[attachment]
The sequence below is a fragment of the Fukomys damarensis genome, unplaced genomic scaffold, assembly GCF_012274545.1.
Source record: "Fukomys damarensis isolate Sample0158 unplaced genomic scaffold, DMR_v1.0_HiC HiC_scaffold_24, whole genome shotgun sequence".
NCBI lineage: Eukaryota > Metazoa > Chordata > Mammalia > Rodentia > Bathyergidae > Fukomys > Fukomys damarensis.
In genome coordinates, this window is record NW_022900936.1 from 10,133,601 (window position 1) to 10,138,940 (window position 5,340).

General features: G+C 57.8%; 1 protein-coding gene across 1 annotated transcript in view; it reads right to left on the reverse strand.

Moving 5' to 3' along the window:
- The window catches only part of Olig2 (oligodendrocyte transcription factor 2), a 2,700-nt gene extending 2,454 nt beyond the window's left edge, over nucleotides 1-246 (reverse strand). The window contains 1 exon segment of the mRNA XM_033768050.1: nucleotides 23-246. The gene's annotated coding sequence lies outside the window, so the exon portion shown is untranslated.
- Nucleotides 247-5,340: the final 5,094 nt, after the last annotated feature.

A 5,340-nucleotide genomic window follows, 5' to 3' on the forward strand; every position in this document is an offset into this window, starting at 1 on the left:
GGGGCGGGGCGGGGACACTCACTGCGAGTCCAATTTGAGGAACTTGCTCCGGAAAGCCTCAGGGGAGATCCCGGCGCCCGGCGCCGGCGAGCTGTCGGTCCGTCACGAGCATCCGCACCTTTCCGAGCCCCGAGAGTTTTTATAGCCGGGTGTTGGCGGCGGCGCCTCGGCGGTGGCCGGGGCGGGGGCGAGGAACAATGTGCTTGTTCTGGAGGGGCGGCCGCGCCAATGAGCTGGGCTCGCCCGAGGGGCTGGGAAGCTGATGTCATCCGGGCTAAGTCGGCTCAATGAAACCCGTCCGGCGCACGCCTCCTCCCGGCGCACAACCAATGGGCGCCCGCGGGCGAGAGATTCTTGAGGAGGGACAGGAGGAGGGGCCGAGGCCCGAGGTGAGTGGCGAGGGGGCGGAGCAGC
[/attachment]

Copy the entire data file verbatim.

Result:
The sequence below is a fragment of the Fukomys damarensis genome, unplaced genomic scaffold, assembly GCF_012274545.1.
Source record: "Fukomys damarensis isolate Sample0158 unplaced genomic scaffold, DMR_v1.0_HiC HiC_scaffold_24, whole genome shotgun sequence".
NCBI lineage: Eukaryota > Metazoa > Chordata > Mammalia > Rodentia > Bathyergidae > Fukomys > Fukomys damarensis.
In genome coordinates, this window is record NW_022900936.1 from 10,133,601 (window position 1) to 10,138,940 (window position 5,340).

General features: G+C 57.8%; 1 protein-coding gene across 1 annotated transcript in view; it reads right to left on the reverse strand.

Moving 5' to 3' along the window:
- The window catches only part of Olig2 (oligodendrocyte transcription factor 2), a 2,700-nt gene extending 2,454 nt beyond the window's left edge, over nucleotides 1-246 (reverse strand). The window contains 1 exon segment of the mRNA XM_033768050.1: nucleotides 23-246. The gene's annotated coding sequence lies outside the window, so the exon portion shown is untranslated.
- Nucleotides 247-5,340: the final 5,094 nt, after the last annotated feature.

A 5,340-nucleotide genomic window follows, 5' to 3' on the forward strand; every position in this document is an offset into this window, starting at 1 on the left:
GGGGCGGGGCGGGGACACTCACTGCGAGTCCAATTTGAGGAACTTGCTCCGGAAAGCCTCAGGGGAGATCCCGGCGCCCGGCGCCGGCGAGCTGTCGGTCCGTCACGAGCATCCGCACCTTTCCGAGCCCCGAGAGTTTTTATAGCCGGGTGTTGGCGGCGGCGCCTCGGCGGTGGCCGGGGCGGGGGCGAGGAACAATGTGCTTGTTCTGGAGGGGCGGCCGCGCCAATGAGCTGGGCTCGCCCGAGGGGCTGGGAAGCTGATGTCATCCGGGCTAAGTCGGCTCAATGAAACCCGTCCGGCGCACGCCTCCTCCCGGCGCACAACCAATGGGCGCCCGCGGGCGAGAGATTCTTGAGGAGGGACAGGAGGAGGGGCCGAGGCCCGAGGTGAGTGGCGAGGGGGCGGAGCAGC